This progress is remarkable and worth celebrating. Yet it is only a taste of what we can accomplish, and with less than 500 days until the deadline, we have a lot of work ahead of us.
We can eliminate malnutrition. And, I believe that it's possible to do so by 2030. Ambitious targets and a common vision are a great start. But, to fix the food system we need a framework that drives stakeholders to work together, regardless of their differences.
Despite significant progress allowing tens of millions of children to enroll into school at the start of the millennium, a recent estimate suggested that at the current rate we must wait until 2086 for the last girl to have a primary education in Africa.
Let's approach the remaining 500 days fully aware of how our hard work can add up to millions of precious lives, and bring our ambitious goals closer than ever to the finish line.
The healthcare provider assured me that there was no need to make an appointment -- here at Mulu, patients came in and got family planning counseling services on a "walk in" basis. In addition, all family planning services and contraceptives were free. With the incentives mounting high and a full range of choices available, I could find no better place to start planning for my family.
The progress of the Millennium Development Goals in pictures - An essay, in pictures from Brazil. This April we went to Brazil for a reporting trip ...
Start with the schools. That's where the future is made.
The Sustainable Development Goals are about much more than achieving a diplomatic consensus. Starting next year, they will serve as a road-map for driving development around the world, including the world's poorest countries.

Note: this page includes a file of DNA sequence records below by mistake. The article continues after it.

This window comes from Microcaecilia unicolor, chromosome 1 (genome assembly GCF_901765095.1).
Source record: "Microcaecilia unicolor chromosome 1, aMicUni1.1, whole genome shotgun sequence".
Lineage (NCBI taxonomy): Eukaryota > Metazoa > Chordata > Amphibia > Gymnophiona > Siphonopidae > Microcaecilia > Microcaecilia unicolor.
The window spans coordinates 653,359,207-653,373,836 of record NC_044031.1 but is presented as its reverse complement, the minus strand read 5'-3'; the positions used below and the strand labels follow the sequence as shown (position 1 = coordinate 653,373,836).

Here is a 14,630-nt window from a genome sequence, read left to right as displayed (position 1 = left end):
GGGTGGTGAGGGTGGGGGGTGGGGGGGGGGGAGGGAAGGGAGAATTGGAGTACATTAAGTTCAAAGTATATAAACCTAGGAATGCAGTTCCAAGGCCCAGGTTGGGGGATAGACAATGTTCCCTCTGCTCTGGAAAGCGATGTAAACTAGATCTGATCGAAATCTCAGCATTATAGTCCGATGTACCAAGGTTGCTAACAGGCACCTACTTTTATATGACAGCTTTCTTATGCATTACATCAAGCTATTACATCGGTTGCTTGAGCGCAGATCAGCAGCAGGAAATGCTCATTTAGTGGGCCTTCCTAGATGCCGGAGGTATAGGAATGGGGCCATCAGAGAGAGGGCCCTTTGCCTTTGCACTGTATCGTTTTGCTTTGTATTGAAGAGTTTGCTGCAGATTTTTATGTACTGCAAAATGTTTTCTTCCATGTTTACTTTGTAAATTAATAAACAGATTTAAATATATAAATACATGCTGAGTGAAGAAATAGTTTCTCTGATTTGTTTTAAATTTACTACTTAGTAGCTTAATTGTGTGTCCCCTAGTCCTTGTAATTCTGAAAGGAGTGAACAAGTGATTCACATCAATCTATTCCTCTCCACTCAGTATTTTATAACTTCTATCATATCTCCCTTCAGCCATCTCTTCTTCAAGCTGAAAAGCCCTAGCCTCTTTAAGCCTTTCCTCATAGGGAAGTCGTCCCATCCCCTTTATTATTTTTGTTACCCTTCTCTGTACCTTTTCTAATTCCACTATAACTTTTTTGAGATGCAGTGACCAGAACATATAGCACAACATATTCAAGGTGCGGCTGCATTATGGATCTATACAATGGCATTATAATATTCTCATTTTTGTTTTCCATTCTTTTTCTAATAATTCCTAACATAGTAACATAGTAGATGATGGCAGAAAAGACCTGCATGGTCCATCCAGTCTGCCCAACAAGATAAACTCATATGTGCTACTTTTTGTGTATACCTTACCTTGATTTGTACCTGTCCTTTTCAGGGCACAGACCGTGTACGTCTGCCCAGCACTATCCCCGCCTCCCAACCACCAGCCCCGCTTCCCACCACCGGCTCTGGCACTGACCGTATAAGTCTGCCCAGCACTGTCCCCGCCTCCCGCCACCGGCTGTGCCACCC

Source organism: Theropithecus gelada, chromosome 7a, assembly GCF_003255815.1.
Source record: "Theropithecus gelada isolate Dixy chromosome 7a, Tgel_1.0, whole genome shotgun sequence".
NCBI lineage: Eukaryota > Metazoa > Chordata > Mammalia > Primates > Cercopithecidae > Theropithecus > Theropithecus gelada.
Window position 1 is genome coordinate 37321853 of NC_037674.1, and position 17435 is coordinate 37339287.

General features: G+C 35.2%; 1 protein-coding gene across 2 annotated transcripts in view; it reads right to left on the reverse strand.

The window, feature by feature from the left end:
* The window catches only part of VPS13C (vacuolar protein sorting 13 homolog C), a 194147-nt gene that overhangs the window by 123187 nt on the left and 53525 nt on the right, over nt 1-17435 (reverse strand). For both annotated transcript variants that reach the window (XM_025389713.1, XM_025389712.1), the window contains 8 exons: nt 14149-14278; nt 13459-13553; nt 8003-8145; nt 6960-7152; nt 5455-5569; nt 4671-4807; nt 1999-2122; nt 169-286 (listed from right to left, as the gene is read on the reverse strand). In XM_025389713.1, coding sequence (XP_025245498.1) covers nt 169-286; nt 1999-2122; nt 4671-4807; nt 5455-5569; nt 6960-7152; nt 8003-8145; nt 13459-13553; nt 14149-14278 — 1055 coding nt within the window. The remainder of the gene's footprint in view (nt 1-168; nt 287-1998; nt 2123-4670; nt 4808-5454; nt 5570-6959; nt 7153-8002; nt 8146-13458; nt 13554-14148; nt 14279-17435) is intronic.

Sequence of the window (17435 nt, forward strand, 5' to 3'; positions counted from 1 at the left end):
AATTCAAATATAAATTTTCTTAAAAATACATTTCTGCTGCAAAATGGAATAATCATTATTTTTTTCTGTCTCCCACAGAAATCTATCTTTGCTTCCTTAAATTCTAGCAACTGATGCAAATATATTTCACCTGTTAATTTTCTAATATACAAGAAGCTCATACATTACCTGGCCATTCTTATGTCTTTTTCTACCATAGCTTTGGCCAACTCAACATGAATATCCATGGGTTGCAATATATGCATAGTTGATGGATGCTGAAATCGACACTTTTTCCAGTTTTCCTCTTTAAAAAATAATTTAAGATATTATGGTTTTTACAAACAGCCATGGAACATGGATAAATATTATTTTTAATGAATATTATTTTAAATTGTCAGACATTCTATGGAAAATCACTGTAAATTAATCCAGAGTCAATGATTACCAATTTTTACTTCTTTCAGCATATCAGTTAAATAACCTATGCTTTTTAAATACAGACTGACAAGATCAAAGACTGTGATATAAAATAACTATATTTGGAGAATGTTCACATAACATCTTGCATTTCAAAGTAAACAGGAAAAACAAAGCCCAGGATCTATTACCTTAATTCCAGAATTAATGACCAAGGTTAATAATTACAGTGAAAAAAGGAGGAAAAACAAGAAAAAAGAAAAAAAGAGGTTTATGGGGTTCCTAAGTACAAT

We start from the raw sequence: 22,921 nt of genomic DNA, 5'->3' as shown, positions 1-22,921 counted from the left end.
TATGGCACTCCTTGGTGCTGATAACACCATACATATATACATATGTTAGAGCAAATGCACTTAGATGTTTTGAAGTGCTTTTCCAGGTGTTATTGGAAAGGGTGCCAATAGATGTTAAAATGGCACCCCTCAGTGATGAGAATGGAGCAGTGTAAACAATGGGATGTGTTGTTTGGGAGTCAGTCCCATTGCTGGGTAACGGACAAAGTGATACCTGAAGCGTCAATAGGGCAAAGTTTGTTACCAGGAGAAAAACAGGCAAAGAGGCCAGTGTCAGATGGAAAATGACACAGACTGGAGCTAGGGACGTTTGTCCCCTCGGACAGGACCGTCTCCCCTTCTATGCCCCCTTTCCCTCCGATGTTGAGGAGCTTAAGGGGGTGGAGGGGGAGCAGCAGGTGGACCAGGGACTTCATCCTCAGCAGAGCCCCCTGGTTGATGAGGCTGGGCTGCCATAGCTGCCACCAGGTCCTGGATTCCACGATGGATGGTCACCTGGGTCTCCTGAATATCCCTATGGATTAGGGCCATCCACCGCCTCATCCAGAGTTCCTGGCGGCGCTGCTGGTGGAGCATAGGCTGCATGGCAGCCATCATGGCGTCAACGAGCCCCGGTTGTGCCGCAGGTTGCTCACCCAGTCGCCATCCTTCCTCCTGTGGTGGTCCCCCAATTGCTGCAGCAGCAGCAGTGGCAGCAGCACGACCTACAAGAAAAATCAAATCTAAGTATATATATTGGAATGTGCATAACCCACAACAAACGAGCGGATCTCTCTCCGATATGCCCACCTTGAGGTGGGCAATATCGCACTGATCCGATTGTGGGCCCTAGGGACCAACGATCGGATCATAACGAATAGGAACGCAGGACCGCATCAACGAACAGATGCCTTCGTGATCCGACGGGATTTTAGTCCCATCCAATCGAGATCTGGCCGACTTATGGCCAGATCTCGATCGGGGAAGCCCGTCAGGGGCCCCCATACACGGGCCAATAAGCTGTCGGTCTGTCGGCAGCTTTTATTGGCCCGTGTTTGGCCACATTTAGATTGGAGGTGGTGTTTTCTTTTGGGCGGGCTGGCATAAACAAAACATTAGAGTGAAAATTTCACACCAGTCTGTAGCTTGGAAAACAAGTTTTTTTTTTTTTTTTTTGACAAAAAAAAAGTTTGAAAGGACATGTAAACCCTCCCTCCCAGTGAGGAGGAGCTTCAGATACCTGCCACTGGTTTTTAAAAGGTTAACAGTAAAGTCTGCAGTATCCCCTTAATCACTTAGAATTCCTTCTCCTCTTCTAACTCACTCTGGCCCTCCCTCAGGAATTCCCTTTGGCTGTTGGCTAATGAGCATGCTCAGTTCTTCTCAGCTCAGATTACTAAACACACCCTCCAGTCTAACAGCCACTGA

Land degradation and subsequent desertification are becoming some of the most pressing development issues. It is estimated that one-third of the world's arable land has been lost in the last 40 years due to soil erosion.
Some see WPD as a day to focus on the population "boom," or overpopulation, but ultimately this just distracts people from a universal truth: If women and girls can access contraception, they are more likely to finish school, they will have fewer children by choice, and they are more likely to prosper.
The stakes could not be greater. More than 58 million children around the world are simply not in school and 250 million are not acquiring the basic knowledge and skills they should by grade four.
Rwanda's success, while remarkable, is not a mystery. Investments were based on the evidence, tackling the biggest threats to child survival by increasing effective interventions such as vaccinations and breastfeeding rates.
As we celebrate the Day of the African Child this week, we hold in our hearts the brave Nigerian schoolgirls -- those in captivity, those who have escaped, the thousands whose fearless assertion of their right to an education has put them now at such risk.
Smart collaboration is about working together to improve health outcomes for vulnerable, underserved and marginalized women and children in resource-poor environments. Although uniting in coalition toward collective action is not always easy, it allows us to learn from each other and leverage our strengths to improve the lives of women and children globally.
How is it that in 2014 a girl still has to ask for a whiteboard in her classroom? How is it that in 2014 more than 200 girls can simply vanish into a forest for more than a month?
In the world of venture capital, a success rate of 30 percent is considered a great track record. In the world of international development, critics hold up every misstep as proof that aid is like throwing money down a rat hole. When you're trying to do something as hard as fighting poverty and disease, you will never achieve anything meaningful if you're afraid to make mistakes.